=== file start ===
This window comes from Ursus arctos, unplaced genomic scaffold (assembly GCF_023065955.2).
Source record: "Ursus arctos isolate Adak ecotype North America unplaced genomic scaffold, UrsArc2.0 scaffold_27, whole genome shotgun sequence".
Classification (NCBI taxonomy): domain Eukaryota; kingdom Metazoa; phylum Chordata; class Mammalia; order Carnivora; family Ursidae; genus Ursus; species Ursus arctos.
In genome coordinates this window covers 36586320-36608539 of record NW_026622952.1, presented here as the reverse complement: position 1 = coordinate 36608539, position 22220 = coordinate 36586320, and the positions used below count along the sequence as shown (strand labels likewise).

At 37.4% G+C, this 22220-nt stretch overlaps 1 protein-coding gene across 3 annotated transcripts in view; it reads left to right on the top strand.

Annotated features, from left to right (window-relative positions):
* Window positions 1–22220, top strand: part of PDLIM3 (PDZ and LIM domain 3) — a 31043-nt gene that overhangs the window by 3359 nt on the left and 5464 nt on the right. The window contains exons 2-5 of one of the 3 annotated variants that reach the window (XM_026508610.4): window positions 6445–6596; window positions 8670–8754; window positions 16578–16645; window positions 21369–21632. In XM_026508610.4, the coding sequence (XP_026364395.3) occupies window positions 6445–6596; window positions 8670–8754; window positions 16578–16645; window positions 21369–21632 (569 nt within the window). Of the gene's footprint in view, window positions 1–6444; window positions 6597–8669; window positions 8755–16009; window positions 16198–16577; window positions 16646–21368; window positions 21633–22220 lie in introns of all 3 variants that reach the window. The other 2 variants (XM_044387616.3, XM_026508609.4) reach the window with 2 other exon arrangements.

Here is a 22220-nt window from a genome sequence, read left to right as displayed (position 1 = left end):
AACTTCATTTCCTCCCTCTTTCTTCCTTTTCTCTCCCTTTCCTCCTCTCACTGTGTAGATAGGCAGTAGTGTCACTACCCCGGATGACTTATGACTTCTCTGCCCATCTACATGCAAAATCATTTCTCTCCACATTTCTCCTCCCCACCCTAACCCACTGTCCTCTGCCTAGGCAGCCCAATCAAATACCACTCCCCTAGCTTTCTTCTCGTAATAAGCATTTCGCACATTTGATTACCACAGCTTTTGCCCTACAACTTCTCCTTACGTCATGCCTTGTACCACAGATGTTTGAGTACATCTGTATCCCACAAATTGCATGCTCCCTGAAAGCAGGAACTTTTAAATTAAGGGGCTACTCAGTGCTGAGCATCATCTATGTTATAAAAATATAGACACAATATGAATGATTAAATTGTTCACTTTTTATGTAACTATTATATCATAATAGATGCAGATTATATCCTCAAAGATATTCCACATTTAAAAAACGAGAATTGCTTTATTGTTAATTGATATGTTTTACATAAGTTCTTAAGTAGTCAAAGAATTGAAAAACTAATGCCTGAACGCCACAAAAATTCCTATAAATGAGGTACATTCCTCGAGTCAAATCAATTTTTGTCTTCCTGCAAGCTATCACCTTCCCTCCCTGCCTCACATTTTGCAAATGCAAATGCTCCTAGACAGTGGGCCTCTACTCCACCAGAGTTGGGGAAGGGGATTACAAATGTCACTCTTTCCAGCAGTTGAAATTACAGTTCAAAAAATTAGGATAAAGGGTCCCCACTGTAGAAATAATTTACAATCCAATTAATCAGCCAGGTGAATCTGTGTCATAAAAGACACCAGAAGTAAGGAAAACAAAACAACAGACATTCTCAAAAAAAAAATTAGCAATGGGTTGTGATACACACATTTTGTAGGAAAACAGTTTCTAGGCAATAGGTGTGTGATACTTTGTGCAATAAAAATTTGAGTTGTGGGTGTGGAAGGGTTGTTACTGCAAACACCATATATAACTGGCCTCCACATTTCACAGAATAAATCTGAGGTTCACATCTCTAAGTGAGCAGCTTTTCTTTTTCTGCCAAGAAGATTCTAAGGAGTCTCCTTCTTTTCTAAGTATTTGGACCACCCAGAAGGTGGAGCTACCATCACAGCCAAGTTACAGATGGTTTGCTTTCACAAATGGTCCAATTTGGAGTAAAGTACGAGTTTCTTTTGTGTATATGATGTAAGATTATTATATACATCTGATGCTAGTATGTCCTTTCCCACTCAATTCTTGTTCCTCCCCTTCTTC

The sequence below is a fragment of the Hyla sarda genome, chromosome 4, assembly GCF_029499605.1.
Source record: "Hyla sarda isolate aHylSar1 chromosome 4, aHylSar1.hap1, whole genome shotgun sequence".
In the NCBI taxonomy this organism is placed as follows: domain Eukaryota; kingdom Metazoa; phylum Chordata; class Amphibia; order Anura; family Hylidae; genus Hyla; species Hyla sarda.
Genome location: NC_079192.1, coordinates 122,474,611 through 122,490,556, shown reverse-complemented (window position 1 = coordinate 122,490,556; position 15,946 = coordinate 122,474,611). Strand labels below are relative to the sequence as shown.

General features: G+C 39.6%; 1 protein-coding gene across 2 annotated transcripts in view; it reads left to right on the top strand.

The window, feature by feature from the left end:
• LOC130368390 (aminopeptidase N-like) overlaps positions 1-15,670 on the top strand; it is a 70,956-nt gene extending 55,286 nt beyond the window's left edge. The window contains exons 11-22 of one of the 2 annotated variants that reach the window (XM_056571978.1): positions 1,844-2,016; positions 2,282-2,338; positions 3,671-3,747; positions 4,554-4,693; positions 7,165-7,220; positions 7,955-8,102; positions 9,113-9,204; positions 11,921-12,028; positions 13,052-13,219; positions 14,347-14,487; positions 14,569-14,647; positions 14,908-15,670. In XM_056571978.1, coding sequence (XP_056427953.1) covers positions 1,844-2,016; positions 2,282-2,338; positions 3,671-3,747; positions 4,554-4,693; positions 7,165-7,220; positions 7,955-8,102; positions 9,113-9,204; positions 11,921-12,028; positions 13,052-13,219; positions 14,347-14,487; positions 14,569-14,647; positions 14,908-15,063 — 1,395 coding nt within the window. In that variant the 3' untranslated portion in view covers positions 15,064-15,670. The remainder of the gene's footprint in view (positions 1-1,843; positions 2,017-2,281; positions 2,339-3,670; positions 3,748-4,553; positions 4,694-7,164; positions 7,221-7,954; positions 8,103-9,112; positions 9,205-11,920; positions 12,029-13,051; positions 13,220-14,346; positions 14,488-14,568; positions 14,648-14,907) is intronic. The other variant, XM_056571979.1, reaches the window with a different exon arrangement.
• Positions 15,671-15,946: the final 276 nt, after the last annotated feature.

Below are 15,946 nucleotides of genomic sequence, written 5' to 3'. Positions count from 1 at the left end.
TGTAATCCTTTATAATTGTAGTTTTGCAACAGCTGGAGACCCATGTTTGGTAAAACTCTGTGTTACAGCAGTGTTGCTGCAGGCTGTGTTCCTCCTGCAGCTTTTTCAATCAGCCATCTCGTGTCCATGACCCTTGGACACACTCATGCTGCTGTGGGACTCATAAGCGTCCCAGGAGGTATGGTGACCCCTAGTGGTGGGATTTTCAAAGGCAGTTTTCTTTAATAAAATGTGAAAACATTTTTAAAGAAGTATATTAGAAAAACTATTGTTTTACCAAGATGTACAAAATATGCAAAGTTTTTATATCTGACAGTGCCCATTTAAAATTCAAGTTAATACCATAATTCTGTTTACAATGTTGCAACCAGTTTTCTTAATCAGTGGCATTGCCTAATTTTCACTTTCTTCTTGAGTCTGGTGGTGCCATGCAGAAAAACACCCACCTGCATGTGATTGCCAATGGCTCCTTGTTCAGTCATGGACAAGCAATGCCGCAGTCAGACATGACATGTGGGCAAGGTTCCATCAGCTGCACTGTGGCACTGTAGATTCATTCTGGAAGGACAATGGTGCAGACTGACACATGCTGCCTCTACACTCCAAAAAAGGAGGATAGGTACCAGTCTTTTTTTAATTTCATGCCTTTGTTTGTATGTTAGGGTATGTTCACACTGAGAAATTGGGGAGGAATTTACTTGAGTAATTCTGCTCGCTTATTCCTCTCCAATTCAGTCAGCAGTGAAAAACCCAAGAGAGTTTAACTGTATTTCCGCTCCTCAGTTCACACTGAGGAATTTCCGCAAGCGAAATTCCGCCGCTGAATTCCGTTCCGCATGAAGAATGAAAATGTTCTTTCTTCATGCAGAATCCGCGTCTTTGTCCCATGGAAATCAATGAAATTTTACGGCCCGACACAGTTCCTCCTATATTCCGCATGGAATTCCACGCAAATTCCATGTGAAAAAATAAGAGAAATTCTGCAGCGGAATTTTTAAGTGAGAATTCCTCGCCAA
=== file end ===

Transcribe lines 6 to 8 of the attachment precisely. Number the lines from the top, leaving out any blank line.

Annotated features, from left to right (window-relative positions):
* Window positions 1–22220, top strand: part of PDLIM3 (PDZ and LIM domain 3) — a 31043-nt gene that overhangs the window by 3359 nt on the left and 5464 nt on the right. The window contains exons 2-5 of one of the 3 annotated variants that reach the window (XM_026508610.4): window positions 6445–6596; window positions 8670–8754; window positions 16578–16645; window positions 21369–21632. In XM_026508610.4, the coding sequence (XP_026364395.3) occupies window positions 6445–6596; window positions 8670–8754; window positions 16578–16645; window positions 21369–21632 (569 nt within the window). Of the gene's footprint in view, window positions 1–6444; window positions 6597–8669; window positions 8755–16009; window positions 16198–16577; window positions 16646–21368; window positions 21633–22220 lie in introns of all 3 variants that reach the window. The other 2 variants (XM_044387616.3, XM_026508609.4) reach the window with 2 other exon arrangements.

Here is a 22220-nt window from a genome sequence, read left to right as displayed (position 1 = left end):